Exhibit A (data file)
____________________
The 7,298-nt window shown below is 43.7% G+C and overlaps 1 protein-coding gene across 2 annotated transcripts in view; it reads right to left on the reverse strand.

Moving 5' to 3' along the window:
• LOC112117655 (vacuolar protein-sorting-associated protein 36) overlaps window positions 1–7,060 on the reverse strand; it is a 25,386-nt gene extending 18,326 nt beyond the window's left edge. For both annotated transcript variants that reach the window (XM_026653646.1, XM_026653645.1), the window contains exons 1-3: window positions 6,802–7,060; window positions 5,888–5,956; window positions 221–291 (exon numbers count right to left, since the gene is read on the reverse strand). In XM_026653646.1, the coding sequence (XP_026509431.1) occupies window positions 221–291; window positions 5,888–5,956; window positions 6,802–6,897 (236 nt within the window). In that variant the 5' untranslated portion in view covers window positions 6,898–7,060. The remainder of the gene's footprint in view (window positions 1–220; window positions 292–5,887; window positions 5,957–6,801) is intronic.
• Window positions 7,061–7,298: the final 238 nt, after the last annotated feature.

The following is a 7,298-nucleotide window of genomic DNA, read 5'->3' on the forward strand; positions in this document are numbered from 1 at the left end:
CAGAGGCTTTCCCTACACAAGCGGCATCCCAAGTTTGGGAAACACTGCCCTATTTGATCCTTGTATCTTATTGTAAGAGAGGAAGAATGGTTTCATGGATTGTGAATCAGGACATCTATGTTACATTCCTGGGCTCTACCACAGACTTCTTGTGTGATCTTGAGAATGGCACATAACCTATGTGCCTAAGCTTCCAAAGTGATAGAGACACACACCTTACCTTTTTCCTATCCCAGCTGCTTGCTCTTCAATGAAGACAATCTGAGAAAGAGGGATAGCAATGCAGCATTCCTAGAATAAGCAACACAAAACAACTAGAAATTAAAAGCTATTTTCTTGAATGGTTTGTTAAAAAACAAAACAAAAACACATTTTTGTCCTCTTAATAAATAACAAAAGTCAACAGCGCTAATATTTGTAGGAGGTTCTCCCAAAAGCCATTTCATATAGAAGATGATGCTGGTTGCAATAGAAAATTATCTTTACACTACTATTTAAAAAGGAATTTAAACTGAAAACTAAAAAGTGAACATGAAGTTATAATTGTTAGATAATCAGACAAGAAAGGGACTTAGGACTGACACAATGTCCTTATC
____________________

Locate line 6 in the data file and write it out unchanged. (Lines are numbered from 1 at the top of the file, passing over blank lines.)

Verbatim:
CAGAGGCTTTCCCTACACAAGCGGCATCCCAAGTTTGGGAAACACTGCCCTATTTGATCCTTGTATCTTATTGTAAGAGAGGAAGAATGGTTTCATGGATTGTGAATCAGGACATCTATGTTACATTCCTGGGCTCTACCACAGACTTCTTGTGTGATCTTGAGAATGGCACATAACCTATGTGCCTAAGCTTCCAAAGTGATAGAGACACACACCTTACCTTTTTCCTATCCCAGCTGCTTGCTCTTCAATGAAGACAATCTGAGAAAGAGGGATAGCAATGCAGCATTCCTAGAATAAGCAACACAAAACAACTAGAAATTAAAAGCTATTTTCTTGAATGGTTTGTTAAAAAACAAAACAAAAACACATTTTTGTCCTCTTAATAAATAACAAAAGTCAACAGCGCTAATATTTGTAGGAGGTTCTCCCAAAAGCCATTTCATATAGAAGATGATGCTGGTTGCAATAGAAAATTATCTTTACACTACTATTTAAAAAGGAATTTAAACTGAAAACTAAAAAGTGAACATGAAGTTATAATTGTTAGATAATCAGACAAGAAAGGGACTTAGGACTGACACAATGTCCTTATC